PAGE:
where ${\displaystyle \lambda _{1}}$ denotes the length of the first row of ${\displaystyle \lambda }$. Furthermore, from the fact that the Robinson–Schensted correspondence is bijective it follows that the distribution of ${\displaystyle \lambda }$ is exactly the Plancherel measure on ${\displaystyle S_{n}}$. So, to understand the behavior of ${\displaystyle L(\sigma )}$, it is natural to look at ${\displaystyle \lambda _{1}}$ with ${\displaystyle \lambda }$ chosen according to the Plancherel measure in ${\displaystyle S_{n}}$, since these two random variables have the same probability distribution. [3]

### Poissonized Plancherel measure

Plancherel measure is defined on ${\displaystyle S_{n}}$ for each integer ${\displaystyle n}$. In various studies of the asymptotic behavior of ${\displaystyle L(\sigma )}$ as ${\displaystyle n\rightarrow \infty }$, it has proved useful [4] to extend the measure to a measure, called the Poissonized Plancherel measure, on the set ${\displaystyle {\mathcal {P}}^{*}}$ of all integer partitions. For any ${\displaystyle \theta >0}$, the Poissonized Plancherel measure with parameter ${\displaystyle \theta }$ on the set ${\displaystyle {\mathcal {P}}^{*}}$ is defined by

${\displaystyle \mu _{\theta }(\lambda )=e^{-\theta }{\frac {\theta ^{|\lambda |}(f^{\lambda })^{2}}{(|\lambda |!)^{2}}},}$

### Plancherel growth process

The Plancherel growth process is a random sequence of Young diagrams ${\displaystyle \lambda ^{(1)}=(1),~\lambda ^{(2)},~\lambda ^{(3)},~\ldots ,}$ such that each ${\displaystyle \lambda ^{(n)}}$ is a random Young diagram of order ${\displaystyle n}$ whose probability distribution is the nth Plancherel measure, and each successive ${\displaystyle \lambda ^{(n)}}$ is obtained from its predecessor ${\displaystyle \lambda ^{(n-1)}}$ by the addition of a single box, according to the transition probability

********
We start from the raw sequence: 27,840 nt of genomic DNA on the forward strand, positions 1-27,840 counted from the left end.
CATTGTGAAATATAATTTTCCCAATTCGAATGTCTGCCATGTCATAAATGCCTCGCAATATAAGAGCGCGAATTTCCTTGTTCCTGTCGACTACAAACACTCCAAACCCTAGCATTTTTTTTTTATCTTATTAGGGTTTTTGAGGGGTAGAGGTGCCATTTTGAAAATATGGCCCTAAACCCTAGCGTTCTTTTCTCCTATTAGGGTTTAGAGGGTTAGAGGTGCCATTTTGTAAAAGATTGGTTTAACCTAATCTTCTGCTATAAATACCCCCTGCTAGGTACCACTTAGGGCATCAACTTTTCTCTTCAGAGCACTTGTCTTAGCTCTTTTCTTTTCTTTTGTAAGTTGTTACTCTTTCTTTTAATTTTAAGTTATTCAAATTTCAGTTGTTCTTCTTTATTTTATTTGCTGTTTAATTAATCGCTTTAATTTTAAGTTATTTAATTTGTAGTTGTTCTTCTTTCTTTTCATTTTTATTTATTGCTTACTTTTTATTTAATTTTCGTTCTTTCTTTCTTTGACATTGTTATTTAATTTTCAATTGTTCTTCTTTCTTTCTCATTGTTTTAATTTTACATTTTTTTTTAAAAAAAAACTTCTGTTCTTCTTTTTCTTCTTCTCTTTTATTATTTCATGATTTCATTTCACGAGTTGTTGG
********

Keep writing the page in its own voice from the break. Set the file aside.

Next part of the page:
${\displaystyle p(\nu ,\lambda )={\mathbb {P} }(\lambda ^{(n)}=\lambda ~|~\lambda ^{(n-1)}=\nu )={\frac {f^{\lambda }}{nf^{\nu }}},}$

for any given Young diagrams ${\displaystyle \nu }$ and ${\displaystyle \lambda }$ of sizes n − 1 and n, respectively. [5]

So, the Plancherel growth process can be viewed as a natural coupling of the different Plancherel measures of all the symmetric groups, or alternatively as a random walk on Young's lattice. It is not difficult to show that the probability distribution of ${\displaystyle \lambda ^{(n)}}$ in this walk coincides with the Plancherel measure on ${\displaystyle S_{n}}$. [6]

## Compact groups

The Plancherel measure for compact groups is similar to that for finite groups, except that the measure need not be finite. The unitary dual is a discrete set of finite-dimensional representations, and the Plancherel measure of an irreducible finite-dimensional representation is proportional to its dimension.

## Abelian groups

The unitary dual of a locally compact abelian group is another locally compact abelian group, and the Plancherel measure is proportional to the Haar measure of the dual group.

## Semisimple Lie groups

The Plancherel measure for semisimple Lie groups was found by Harish-Chandra. The support is the set of tempered representations, and in particular not all unitary representations need occur in the support.

## References